The Colosseum was the greatest Roman amphitheater of ancient times. Located in the city of Rome, it became a symbol of Roman power and grandeur—and also of violence. For hundreds of years, the Colosseum presented gladiator* fights, wild animal spectacles, and other types of entertainment. Much of the entertainment was violent and bloody, with thousands of gladiators, slaves, prisoners, and animals killed each year.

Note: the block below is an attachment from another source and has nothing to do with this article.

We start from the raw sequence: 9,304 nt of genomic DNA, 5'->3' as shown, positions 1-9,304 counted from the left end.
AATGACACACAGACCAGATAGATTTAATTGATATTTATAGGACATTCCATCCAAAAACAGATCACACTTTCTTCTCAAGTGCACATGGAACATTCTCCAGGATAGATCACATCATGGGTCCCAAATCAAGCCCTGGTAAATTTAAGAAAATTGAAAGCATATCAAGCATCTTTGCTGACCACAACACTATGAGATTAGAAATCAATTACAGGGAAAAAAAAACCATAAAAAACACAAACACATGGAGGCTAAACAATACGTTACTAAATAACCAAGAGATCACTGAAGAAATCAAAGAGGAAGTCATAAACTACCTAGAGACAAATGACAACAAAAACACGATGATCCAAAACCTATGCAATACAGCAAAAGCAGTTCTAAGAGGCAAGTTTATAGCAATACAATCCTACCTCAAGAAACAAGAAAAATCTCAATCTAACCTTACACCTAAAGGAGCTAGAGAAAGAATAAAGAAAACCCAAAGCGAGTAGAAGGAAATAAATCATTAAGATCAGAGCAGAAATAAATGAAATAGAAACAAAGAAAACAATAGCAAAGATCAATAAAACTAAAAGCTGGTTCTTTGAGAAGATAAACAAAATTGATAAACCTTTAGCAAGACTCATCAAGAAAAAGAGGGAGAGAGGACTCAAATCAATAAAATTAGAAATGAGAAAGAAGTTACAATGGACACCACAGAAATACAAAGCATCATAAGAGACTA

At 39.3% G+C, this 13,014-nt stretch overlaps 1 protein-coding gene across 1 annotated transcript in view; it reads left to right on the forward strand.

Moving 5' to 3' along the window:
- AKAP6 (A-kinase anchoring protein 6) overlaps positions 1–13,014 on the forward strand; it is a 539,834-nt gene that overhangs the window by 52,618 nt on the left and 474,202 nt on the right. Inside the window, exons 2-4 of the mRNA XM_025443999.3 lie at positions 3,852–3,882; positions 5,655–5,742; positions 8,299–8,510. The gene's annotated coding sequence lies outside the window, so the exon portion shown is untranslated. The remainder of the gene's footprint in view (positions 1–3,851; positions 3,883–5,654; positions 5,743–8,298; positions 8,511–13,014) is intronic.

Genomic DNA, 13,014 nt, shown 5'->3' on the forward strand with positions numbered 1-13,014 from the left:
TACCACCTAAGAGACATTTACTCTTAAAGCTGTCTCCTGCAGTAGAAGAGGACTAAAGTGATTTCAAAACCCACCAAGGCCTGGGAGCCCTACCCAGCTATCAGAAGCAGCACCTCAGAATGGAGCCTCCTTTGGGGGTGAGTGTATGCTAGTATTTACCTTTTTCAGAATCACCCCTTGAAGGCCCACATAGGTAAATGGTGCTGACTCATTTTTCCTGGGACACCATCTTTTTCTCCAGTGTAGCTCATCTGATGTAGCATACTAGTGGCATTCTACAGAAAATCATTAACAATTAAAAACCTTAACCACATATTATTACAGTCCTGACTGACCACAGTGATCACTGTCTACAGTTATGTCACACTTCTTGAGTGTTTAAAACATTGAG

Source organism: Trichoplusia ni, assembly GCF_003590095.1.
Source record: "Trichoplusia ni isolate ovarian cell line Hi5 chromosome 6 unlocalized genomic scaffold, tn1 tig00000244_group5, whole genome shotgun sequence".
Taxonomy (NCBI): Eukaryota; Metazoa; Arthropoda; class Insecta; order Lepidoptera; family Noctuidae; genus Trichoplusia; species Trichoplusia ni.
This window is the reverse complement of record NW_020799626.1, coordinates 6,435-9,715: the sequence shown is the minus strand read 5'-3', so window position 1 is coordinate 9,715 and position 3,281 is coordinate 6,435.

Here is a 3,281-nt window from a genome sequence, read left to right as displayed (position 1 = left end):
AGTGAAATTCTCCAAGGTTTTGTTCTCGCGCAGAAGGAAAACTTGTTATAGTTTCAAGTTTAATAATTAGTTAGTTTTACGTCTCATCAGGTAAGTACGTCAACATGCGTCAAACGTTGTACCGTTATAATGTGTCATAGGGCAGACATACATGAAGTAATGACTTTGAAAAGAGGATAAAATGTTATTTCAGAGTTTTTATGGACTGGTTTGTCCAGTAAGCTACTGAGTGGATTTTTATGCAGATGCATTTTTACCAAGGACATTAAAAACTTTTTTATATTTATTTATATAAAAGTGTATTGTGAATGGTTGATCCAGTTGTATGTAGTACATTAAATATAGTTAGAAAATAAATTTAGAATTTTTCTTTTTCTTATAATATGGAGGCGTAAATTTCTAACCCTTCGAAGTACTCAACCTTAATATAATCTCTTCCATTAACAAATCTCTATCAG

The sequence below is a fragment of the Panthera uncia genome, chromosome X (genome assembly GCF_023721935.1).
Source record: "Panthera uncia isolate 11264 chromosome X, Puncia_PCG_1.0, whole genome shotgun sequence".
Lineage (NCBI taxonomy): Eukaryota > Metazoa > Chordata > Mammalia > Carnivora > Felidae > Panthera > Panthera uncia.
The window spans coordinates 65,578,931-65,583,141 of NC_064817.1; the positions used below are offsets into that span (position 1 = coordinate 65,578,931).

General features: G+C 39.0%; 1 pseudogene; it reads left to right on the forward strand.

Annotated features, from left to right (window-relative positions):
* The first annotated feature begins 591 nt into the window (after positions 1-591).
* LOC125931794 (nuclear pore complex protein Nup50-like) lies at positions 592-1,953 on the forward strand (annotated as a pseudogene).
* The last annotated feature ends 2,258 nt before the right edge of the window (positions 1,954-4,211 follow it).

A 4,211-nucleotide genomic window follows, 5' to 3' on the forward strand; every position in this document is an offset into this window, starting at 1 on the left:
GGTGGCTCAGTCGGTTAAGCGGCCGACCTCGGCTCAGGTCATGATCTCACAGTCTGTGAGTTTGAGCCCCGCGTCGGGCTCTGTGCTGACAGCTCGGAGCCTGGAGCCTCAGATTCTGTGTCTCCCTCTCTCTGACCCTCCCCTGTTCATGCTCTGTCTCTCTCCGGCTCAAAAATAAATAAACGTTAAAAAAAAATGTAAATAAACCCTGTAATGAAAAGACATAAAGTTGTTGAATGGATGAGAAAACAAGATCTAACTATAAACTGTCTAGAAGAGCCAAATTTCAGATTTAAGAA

Construction of the Colosseum began about A.D. 75 during the reign of the emperor Vespasian. The dedication ceremonies for the amphitheater took place five years later, and it was named the Flavian Amphitheater in honor of the Flavian family of emperors who had supervised its construction. However, it later became known as the Colosseum after a colossal statue of the emperor Nero that stood nearby.